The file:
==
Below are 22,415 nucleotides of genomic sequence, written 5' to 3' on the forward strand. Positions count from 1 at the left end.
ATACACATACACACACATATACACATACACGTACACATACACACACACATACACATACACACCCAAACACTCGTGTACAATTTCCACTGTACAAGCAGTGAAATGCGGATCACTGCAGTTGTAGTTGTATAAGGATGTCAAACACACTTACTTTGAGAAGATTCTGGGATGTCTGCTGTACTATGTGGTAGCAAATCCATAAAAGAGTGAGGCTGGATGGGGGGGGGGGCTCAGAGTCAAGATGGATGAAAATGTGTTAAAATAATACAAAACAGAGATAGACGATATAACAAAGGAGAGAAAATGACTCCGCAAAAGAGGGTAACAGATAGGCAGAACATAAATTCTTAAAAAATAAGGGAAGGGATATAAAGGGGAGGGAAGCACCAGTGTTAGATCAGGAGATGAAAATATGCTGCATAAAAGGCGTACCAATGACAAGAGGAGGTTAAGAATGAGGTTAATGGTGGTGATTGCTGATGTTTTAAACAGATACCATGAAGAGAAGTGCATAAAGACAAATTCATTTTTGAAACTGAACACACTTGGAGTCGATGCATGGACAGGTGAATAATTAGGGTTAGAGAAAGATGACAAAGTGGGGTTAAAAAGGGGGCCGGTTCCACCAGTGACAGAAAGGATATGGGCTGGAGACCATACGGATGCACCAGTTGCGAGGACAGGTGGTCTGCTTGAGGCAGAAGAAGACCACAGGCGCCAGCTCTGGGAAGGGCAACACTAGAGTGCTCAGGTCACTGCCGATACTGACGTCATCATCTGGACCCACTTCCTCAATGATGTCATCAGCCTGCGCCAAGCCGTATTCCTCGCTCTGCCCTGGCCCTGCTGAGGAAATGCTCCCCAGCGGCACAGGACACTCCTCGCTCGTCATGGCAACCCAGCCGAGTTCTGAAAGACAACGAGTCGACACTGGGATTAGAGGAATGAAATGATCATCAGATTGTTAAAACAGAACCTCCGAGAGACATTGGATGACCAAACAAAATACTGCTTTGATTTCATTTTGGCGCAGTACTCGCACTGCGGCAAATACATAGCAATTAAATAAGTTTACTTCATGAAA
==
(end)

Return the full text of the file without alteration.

Below are 22,415 nucleotides of genomic sequence, written 5' to 3' on the forward strand. Positions count from 1 at the left end.
ATACACATACACACACATATACACATACACGTACACATACACACACACATACACATACACACCCAAACACTCGTGTACAATTTCCACTGTACAAGCAGTGAAATGCGGATCACTGCAGTTGTAGTTGTATAAGGATGTCAAACACACTTACTTTGAGAAGATTCTGGGATGTCTGCTGTACTATGTGGTAGCAAATCCATAAAAGAGTGAGGCTGGATGGGGGGGGGGGCTCAGAGTCAAGATGGATGAAAATGTGTTAAAATAATACAAAACAGAGATAGACGATATAACAAAGGAGAGAAAATGACTCCGCAAAAGAGGGTAACAGATAGGCAGAACATAAATTCTTAAAAAATAAGGGAAGGGATATAAAGGGGAGGGAAGCACCAGTGTTAGATCAGGAGATGAAAATATGCTGCATAAAAGGCGTACCAATGACAAGAGGAGGTTAAGAATGAGGTTAATGGTGGTGATTGCTGATGTTTTAAACAGATACCATGAAGAGAAGTGCATAAAGACAAATTCATTTTTGAAACTGAACACACTTGGAGTCGATGCATGGACAGGTGAATAATTAGGGTTAGAGAAAGATGACAAAGTGGGGTTAAAAAGGGGGCCGGTTCCACCAGTGACAGAAAGGATATGGGCTGGAGACCATACGGATGCACCAGTTGCGAGGACAGGTGGTCTGCTTGAGGCAGAAGAAGACCACAGGCGCCAGCTCTGGGAAGGGCAACACTAGAGTGCTCAGGTCACTGCCGATACTGACGTCATCATCTGGACCCACTTCCTCAATGATGTCATCAGCCTGCGCCAAGCCGTATTCCTCGCTCTGCCCTGGCCCTGCTGAGGAAATGCTCCCCAGCGGCACAGGACACTCCTCGCTCGTCATGGCAACCCAGCCGAGTTCTGAAAGACAACGAGTCGACACTGGGATTAGAGGAATGAAATGATCATCAGATTGTTAAAACAGAACCTCCGAGAGACATTGGATGACCAAACAAAATACTGCTTTGATTTCATTTTGGCGCAGTACTCGCACTGCGGCAAATACATAGCAATTAAATAAGTTTACTTCATGAAA